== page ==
LJUBLJANA (Reuters) – Macedonia’s prime minister said on Monday he hoped Skopje and Athens could soon reach a solution to a decades-long dispute over the former Yugoslav republic’s name.
Athens argues that the use of the name Macedonia implies territorial claim over Greece’s own northerly region with the same name and has been blocking Skopje’s efforts to join NATO and European Union over the issue.
But Prime Minister Zoran Zaev said he expected the two sides to move fast to find a solution.
“November 21, 20 there will be a first meeting with (U.N. mediator) Matthew Nimetz and I hope we will find a solution rather than postpone it,” Zaev said after meeting his Slovenian counterpart Miro Cerar.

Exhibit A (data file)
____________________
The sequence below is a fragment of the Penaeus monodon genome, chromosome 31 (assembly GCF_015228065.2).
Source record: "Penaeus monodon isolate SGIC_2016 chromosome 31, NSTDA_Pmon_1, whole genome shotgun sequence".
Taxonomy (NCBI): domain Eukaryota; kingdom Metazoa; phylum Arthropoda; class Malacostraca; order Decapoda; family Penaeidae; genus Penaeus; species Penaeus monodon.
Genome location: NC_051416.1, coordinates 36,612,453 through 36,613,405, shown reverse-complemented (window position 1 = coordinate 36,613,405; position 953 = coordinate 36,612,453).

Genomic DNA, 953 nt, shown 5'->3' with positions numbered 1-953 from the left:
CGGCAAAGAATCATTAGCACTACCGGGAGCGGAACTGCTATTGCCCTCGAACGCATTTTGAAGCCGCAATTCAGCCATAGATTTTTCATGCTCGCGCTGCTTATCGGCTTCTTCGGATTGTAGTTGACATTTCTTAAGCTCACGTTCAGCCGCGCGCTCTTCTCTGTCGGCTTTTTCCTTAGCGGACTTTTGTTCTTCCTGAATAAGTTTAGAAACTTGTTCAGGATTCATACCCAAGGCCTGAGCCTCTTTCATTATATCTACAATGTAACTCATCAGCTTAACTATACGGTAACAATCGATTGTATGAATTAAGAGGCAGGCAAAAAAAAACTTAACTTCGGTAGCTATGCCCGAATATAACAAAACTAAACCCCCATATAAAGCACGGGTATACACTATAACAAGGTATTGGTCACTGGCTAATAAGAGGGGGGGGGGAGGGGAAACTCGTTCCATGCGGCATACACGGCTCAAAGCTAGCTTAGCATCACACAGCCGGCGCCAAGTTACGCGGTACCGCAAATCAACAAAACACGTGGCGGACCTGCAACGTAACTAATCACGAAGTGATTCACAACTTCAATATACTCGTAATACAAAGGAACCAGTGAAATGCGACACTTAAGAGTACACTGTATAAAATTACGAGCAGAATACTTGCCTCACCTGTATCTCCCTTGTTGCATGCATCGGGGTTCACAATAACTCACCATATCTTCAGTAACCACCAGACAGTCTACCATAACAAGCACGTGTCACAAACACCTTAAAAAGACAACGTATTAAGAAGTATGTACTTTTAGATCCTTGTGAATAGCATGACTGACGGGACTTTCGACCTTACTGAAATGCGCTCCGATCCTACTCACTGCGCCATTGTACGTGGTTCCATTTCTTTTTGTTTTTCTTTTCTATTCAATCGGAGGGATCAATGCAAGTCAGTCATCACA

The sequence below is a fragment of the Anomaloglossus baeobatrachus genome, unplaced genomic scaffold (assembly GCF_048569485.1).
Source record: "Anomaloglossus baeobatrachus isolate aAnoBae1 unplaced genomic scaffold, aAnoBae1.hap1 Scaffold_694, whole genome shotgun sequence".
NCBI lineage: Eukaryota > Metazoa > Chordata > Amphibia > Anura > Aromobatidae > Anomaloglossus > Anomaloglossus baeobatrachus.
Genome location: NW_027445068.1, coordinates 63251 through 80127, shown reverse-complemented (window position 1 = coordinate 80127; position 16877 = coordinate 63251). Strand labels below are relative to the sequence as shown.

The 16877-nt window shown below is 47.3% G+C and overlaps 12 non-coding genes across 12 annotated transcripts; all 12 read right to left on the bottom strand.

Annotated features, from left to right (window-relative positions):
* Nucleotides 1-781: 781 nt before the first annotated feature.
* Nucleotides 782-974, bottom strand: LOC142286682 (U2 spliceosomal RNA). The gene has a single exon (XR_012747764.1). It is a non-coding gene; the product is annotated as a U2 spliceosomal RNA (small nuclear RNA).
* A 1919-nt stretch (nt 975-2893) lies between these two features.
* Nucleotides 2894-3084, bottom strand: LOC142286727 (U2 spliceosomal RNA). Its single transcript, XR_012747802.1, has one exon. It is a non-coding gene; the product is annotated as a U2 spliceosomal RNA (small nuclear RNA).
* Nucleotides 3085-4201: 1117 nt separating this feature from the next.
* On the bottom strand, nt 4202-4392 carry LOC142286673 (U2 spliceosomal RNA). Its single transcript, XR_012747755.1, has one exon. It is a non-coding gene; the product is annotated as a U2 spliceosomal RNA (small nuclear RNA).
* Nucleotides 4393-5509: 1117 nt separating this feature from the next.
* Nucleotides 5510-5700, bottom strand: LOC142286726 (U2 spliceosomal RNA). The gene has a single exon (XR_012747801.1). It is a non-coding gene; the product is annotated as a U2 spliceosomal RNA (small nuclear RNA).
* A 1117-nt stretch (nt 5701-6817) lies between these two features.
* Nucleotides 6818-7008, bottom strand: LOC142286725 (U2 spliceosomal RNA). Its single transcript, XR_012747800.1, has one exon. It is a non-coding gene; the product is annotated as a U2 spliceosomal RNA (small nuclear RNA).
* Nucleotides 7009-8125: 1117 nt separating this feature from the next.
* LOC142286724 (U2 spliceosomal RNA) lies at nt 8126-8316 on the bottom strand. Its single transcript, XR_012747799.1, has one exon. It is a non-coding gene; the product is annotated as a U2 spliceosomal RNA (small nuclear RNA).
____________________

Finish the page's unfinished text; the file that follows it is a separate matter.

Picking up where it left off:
He said he expects Macedonia to start accession talks with the EU next year. The meeting in November will be the first with the U.N. mediator since Zaev took over in June.
The Macedonia name dispute has dragged on for almost 26 years with no clear progress. Athens has previously insisted that Skopje use a compound name such as “New” or “Upper” Macedonia.
The former prime minister, nationalist Nikola Gruevski, built his almost decade-long rule on nationalism and had refused to meet Greek demands.
Macedonia, a small ex-Yugoslav republic of about 2 million people, declared independence in 1991 and avoided the violence that accompanied the breakup of Yugoslavia.
It was later rocked by an insurgency among its large ethnic Albanian minority that almost tore the country apart in 2001.
Reporting by Marja Novak; Writing by Ivana Sekularac; Editing by Richard Balmforth